Additionally, running regular reports through your practice management software will help you evaluate staff performance. You should be able to measure partner activities such as how much they've billed versus how much they've actually received, how many new clients they've brought in, and the number of cases they've worked on in the last year. Client satisfaction surveys will indicate areas in which your partners and working lawyers are particularly effective. If a lawyer has strong client skills, it can translate into good people skills, which would make them an ideal candidate to mentor your next generation of leaders.

Compensation and retirement

An effective compensation plan can help firms accomplish their strategic goals and meet succession planning objectives. Such a plan should be designed to reward partners for functioning as client relationship managers and successfully delegating work to their staff. For retiring partners, the compensation system needs to get them to focus on the transitioning aspects of their roles as well.

The key elements of a partner retirement agreement will vary by firm. Dominic Cingoranelli offers a checklist of components to consider, such as mandatory retirement age, allowable activity with clients after retirement to ensure retention, and acceptable arrangements/situations allowing retiring owners to continue working for the firm. For a complete list of elements that multiowner firms include in their retirement agreements and how they rate factors in terms of importance, see the "2008 PCPS Succession Survey."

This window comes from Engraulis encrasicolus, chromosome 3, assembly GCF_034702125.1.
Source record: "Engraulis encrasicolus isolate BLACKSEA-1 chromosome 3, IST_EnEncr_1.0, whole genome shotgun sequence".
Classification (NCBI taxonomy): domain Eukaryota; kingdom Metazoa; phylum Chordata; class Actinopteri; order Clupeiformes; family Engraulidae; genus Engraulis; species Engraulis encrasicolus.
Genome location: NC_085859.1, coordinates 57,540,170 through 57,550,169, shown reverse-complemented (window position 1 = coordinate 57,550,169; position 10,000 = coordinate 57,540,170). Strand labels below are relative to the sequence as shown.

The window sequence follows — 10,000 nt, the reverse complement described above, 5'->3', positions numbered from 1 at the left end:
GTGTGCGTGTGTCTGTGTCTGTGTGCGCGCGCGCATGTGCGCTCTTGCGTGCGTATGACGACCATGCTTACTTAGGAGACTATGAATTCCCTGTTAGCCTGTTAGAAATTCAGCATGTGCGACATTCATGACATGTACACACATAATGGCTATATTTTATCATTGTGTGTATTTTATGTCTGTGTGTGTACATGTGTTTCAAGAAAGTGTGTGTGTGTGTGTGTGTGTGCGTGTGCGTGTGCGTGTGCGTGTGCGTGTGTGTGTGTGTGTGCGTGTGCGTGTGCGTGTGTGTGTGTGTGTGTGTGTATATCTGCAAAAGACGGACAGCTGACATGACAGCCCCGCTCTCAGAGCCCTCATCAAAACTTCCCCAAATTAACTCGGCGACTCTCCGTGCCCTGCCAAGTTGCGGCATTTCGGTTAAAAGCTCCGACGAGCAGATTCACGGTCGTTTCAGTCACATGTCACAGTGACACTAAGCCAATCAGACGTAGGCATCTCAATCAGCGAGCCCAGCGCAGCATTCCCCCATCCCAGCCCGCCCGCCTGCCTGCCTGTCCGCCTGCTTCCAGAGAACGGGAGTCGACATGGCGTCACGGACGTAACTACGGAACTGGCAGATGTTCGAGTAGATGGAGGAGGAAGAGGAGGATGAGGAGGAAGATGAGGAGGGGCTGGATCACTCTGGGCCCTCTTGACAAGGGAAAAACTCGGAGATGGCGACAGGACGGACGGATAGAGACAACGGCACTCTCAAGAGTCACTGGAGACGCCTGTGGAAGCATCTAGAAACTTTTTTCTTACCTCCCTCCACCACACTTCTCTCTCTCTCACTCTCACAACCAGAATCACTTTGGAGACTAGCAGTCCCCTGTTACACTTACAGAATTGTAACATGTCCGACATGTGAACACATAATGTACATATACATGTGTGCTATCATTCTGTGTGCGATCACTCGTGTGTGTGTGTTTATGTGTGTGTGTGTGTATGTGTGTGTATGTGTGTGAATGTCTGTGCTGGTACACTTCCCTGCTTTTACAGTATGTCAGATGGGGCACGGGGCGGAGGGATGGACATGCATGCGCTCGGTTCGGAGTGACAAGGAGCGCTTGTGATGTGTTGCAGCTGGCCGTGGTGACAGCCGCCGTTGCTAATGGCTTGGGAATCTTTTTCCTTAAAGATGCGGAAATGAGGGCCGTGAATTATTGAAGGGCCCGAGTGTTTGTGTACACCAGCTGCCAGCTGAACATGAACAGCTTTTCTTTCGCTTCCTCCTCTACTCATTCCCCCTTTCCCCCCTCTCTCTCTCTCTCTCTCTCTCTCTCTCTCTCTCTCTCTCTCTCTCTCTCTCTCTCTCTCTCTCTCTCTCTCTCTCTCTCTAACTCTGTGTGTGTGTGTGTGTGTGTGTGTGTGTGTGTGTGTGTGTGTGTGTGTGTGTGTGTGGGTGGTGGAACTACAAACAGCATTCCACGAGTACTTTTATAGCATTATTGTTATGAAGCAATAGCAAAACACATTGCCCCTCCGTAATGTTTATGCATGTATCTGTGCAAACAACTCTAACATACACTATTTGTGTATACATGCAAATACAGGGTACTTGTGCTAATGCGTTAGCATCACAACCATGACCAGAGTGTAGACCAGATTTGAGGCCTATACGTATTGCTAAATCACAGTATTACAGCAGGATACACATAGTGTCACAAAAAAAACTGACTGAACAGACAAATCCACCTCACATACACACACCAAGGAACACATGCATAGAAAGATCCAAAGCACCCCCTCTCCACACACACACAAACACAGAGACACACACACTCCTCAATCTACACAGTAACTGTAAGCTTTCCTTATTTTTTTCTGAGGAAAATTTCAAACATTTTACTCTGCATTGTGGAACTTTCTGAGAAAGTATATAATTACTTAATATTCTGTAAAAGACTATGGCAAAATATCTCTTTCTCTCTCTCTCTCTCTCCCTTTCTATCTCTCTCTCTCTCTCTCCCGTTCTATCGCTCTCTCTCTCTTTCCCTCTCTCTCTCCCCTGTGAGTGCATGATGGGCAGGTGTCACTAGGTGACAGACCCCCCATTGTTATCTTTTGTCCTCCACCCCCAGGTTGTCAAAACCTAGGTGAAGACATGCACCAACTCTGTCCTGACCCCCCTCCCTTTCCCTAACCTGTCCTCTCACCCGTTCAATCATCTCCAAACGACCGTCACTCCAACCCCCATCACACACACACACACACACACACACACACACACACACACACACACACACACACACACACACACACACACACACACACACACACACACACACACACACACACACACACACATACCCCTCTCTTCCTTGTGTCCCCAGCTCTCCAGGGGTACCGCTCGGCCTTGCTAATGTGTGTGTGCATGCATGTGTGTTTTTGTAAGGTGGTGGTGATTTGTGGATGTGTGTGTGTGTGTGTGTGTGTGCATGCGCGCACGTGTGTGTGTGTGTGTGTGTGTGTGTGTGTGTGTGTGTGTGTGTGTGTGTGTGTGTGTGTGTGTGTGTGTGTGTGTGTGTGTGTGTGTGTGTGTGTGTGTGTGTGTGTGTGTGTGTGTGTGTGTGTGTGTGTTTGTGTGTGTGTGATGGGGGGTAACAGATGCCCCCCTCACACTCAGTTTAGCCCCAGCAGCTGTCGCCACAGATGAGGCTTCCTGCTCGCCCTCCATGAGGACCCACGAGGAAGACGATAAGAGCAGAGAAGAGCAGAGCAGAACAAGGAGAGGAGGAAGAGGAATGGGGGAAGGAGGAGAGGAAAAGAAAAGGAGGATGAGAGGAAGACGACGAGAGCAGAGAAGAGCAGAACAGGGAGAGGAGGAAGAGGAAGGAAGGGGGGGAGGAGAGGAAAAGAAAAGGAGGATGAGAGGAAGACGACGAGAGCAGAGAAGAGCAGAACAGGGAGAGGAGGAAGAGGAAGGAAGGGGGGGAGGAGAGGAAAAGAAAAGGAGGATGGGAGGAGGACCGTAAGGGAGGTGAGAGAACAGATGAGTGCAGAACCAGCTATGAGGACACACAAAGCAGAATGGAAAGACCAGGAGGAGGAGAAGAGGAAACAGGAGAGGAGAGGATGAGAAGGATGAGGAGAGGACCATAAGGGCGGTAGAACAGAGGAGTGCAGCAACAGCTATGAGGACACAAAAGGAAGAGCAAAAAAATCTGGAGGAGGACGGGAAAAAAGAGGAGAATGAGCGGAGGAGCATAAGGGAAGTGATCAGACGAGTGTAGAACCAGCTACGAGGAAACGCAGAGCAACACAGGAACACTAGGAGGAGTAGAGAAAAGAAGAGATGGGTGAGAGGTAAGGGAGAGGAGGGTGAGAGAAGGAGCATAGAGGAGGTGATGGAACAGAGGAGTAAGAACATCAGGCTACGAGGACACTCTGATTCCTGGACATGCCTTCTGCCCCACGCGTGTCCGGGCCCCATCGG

Your retirement agreement should be updated whenever there is a significant change in the firm, such as the admission of new partners or a merger or an acquisition. Absent significant change, agreements should be reviewed annually to ensure they are up to date and reflect the firm's changing demographics.

Why LexisNexis

At LexisNexis we are committed to helping you spend more time practicing law and less time worrying about all the headaches of the business of law. Our solutions for small firms include award winning software created with input from legal professionals and backed by a highly experienced and dedicated services and support team.

Juris®, a leading billing and accounting solution for law firms from LexisNexis, helps you understand staff and firm performance to enable you to make better business decisions. Juris' built-in business intelligence data increases your business awareness and helps you make more informed decisions to meet firm goals. Juris automatically distributes targeted and customized reporting information to the appropriate individuals in your firm. Visual dashboards provide key firm performance metrics and anytime-anywhere Web access to important management information. Advanced reporting gives you access to hundreds of management reports that are most commonly used by firms-and lets you manage custom reports created especially for your firm.

PCLaw® includes reports that let you review key metrics such as revenues and billings by working attorneys, timekeeper analysis that compares to targets, average billable rate versus effective billing rate, and staff overhead analysis to see timekeeper profitability in addition to costs associated with each. With hundreds of standard reports available, PCLaw can give you unparalleled insight into your firm's time and expenses, staff productivity, billing, collections, and overall financial well being.

For valuable insights into the state of succession planning among accounting firms today, visit